Tia Mowry opened up about being a Black woman with endometriosis.
“I’d never really seen someone African American in the public eye talking about endometriosis or their struggles with infertility,” she stated in Women’s Health Magazine. “And when you don’t know or see anyone else who looks like you talking about what you’re going through, you feel alone and suffer in silence.”
Mowry said she experienced extreme pain for years but many doctors would dismiss her symptoms as “bad cramps.”
In her 20s, she said she went to an African American woman doctor who immediately diagnosed her with endometriosis, a disorder that occurs when tissue that’s normally inside the uterus grows outside the uterus.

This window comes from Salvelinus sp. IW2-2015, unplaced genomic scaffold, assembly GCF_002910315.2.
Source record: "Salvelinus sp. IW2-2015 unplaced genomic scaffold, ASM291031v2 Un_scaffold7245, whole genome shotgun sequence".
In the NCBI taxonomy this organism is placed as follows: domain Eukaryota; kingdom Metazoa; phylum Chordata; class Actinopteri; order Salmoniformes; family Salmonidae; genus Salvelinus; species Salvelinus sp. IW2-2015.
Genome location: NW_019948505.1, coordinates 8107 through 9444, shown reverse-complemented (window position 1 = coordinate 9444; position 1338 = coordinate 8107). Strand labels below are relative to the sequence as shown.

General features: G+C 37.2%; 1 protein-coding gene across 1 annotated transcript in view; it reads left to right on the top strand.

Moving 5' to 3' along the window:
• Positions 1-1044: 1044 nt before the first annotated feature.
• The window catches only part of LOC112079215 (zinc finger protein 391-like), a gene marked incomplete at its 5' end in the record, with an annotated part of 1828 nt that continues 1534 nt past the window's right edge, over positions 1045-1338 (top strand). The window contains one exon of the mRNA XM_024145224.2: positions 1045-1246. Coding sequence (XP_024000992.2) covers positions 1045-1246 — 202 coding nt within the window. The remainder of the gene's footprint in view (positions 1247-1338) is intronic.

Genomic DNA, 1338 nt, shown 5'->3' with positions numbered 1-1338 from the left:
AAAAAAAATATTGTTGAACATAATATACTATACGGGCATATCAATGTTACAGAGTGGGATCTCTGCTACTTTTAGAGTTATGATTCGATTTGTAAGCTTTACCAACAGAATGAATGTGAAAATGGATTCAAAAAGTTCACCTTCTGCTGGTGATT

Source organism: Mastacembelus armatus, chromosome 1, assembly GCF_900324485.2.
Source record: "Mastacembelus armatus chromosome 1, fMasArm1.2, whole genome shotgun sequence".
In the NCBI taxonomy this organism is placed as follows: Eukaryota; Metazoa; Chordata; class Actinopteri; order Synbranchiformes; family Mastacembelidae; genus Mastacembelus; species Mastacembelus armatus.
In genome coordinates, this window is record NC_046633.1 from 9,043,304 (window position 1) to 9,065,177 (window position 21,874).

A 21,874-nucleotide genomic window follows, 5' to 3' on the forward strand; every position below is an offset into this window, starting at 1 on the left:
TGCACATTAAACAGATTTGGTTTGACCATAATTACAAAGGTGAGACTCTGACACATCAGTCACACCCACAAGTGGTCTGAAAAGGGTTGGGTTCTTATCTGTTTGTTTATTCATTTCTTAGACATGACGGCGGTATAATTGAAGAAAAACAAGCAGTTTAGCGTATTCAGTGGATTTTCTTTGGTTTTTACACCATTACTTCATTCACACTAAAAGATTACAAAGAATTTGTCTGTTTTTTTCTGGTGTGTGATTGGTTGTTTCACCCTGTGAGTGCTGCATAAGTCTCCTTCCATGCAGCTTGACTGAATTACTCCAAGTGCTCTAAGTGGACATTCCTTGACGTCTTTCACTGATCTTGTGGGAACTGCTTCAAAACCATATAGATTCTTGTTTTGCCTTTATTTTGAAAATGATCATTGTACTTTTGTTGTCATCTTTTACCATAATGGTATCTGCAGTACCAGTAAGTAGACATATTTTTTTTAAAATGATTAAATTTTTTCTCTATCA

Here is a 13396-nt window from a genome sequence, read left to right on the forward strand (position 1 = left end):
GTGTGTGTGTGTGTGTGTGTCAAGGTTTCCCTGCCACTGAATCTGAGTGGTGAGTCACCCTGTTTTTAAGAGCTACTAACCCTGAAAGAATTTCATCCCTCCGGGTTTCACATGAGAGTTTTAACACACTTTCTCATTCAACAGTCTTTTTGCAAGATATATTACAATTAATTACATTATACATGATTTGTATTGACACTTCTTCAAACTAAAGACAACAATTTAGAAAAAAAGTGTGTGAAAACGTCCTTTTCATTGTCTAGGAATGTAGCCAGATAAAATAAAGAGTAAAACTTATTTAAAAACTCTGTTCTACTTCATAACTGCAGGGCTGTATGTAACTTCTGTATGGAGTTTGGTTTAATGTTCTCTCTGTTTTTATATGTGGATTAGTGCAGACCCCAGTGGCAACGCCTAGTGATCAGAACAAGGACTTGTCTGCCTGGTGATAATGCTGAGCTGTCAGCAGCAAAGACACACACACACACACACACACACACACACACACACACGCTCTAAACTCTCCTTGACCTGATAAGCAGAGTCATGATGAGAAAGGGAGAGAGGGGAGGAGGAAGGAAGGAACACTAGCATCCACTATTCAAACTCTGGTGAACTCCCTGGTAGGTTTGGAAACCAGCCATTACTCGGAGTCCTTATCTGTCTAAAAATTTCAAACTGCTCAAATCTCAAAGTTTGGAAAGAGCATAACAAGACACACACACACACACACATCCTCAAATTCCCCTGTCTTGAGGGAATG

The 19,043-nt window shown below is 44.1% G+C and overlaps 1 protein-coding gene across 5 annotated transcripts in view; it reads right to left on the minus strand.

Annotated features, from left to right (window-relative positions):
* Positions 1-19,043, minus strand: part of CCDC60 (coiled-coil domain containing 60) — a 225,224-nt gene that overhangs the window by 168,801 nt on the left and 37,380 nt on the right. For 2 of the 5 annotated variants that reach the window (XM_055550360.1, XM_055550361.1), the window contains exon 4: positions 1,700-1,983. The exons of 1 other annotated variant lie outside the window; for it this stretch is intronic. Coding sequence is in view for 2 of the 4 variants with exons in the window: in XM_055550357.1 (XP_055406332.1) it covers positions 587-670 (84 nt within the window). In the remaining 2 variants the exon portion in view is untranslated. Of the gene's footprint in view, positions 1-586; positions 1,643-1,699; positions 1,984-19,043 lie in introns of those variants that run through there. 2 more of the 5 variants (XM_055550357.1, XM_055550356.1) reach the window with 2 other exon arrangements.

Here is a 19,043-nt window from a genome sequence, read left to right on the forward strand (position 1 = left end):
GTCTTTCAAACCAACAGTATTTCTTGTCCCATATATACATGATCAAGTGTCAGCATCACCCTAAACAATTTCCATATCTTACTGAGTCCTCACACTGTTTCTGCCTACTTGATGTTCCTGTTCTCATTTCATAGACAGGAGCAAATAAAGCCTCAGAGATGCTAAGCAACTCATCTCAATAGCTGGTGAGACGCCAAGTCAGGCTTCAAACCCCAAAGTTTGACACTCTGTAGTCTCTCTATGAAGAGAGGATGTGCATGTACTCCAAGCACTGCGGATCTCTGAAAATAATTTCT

It’s estimated that approximately one in 10 women ages 14 to 49 is affected by endometriosis. The condition causes severe cramps, fatigue, and heavy bleeding and it often misdiagnosed or undiagnosed, especially in Black women.
Researchers say there’s a lack of data on the prevalence of endometriosis in Black communities but Black women might be particularly at risk.
“Compared to other communities, it feels like there’s a void when it comes to talking about healthy living and medicine from African American women, for African American women,” Mowry stated.